Following on from an investigation started in February, the European Commission has launched an anti-dumping investigation into imports of aluminum flat-rolled products from China.
The trade group European Aluminium made the formal complaint to the European Commission.
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Products included, not included
According to Aluminium Today, the products under review include: sheets; coils; coiled strips; aluminum circles of a thickness of 0.03 mm to 6 mm; and aluminum plates over 6 mm.
Interestingly, not included in the investigation will be: aluminum cans; body panels for automobiles; and aircraft parts of a thickness greater than 0.8 mm (for which Chinese penetration of the European market is substantially lower).
“It’s obvious that Chinese firms aren’t respecting the global rules of free and fair trade, and the numbers show they are dumping more and more products on our market,” Aluminium Today quoted European Aluminium Director General Gerd Gotz as saying. “The volumes of excess capacity they have built up are so massive, they could replace the entire European aluminium production.”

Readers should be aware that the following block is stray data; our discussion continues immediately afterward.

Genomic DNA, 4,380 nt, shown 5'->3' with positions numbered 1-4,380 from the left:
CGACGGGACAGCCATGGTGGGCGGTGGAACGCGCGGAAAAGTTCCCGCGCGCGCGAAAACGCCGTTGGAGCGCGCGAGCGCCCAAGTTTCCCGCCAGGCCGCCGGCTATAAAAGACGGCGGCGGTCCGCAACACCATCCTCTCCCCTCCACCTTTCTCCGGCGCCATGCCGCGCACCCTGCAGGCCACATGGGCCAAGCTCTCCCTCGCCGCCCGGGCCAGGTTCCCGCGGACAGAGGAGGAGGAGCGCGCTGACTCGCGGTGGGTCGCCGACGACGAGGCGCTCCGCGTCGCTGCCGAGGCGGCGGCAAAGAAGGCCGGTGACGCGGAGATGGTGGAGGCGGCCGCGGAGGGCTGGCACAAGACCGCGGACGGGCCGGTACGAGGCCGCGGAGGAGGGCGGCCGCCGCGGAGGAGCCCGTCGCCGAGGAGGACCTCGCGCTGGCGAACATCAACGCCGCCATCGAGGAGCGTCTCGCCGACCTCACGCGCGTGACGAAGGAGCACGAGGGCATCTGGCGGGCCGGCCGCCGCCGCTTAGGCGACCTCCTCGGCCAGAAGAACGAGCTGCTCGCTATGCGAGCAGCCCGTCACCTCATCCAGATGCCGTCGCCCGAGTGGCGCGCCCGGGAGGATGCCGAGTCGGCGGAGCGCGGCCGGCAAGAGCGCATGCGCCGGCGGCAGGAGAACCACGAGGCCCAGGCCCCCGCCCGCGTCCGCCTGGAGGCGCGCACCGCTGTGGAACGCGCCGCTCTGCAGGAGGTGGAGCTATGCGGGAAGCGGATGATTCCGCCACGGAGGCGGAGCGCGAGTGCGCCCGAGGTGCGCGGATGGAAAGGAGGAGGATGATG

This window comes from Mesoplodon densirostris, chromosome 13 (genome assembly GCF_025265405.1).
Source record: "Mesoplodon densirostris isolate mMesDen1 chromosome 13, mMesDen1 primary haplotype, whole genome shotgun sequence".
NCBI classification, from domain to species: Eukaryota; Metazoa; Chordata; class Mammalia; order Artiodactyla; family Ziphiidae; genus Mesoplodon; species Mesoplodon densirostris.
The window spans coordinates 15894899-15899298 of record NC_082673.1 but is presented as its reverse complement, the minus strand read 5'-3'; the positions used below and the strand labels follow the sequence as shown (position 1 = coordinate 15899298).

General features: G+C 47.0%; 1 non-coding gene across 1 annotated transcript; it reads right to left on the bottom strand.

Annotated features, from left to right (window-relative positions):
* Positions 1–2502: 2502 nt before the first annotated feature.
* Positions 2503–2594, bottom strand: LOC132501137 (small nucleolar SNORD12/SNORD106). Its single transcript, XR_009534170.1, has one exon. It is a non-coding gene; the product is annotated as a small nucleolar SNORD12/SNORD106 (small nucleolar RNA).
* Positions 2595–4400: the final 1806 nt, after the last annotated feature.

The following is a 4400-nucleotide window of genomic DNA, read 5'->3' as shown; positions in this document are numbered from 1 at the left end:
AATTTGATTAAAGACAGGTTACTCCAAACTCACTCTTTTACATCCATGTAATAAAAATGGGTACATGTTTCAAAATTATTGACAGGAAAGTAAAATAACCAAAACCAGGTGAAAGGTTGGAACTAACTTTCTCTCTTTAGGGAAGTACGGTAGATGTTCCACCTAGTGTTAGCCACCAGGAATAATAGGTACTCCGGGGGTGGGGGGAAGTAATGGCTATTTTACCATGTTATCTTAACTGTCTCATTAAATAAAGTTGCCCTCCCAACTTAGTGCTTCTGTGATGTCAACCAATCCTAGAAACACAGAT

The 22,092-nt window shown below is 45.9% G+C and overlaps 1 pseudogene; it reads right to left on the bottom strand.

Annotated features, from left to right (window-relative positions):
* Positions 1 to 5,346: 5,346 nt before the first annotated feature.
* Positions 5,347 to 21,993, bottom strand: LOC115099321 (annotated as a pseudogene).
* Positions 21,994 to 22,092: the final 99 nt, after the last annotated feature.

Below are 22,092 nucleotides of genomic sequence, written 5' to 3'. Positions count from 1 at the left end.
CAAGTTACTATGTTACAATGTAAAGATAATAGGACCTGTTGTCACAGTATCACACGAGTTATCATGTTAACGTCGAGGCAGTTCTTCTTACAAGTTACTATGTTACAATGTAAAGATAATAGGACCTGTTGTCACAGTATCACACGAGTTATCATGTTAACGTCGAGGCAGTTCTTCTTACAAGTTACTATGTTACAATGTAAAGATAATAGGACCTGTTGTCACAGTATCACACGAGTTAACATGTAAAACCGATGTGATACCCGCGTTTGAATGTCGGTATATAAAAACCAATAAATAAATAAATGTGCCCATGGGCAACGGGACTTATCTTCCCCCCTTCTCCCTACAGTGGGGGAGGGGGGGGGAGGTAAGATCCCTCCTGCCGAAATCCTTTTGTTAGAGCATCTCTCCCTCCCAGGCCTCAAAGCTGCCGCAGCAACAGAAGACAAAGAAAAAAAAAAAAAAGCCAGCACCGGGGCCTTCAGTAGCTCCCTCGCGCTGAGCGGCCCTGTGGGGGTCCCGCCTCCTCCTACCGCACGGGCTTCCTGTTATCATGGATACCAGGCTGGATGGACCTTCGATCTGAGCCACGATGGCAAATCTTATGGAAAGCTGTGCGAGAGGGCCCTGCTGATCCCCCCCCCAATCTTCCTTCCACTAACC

Rising flat-rolled imports from China
Flat-rolled aluminum imports from China into the E.U. included in the scope of the investigation increased from 171,000 metric tons in 2016 to 330,000 tons last year. In 2019, the market share of these imports from China reached more than 12%. Market share had doubled compared to four years ago, according to Aluminium Today.
In a recent report, the OECD stated global aluminum companies have received up to USD 70 billion in different forms of support over the 2013-2017 period.
Notably, 85% of the documented subsidies went to just five Chinese firms.
The green argument
Individuals and businesses around the world are devoting more and more to the carbon footprint of the aluminum industry. In that vein, some point to the environmental impact of aluminum production in Europe versus China (and the world at large).
Carbon intensity of European primary aluminum production is approximately 7kgCO2e per kg of aluminum, according to European Aluminium.
Meanwhile, the global average is 17kgCO2e per kg of aluminum. The Chinese average is 20kgCO2e per kg of aluminum.
The investigation will take up to 15 months. As such, the E.U. is unlikely impose measures before March 2021 at the earliest.
In the meantime, importers will no doubt start diversifying supply sources to protect their supply chains. The trade will not want to be left with metal in the system when the E.U. makes a decision.
The impact is likely to be felt during the second half of this year as buyers diversify away from Chinese sources.
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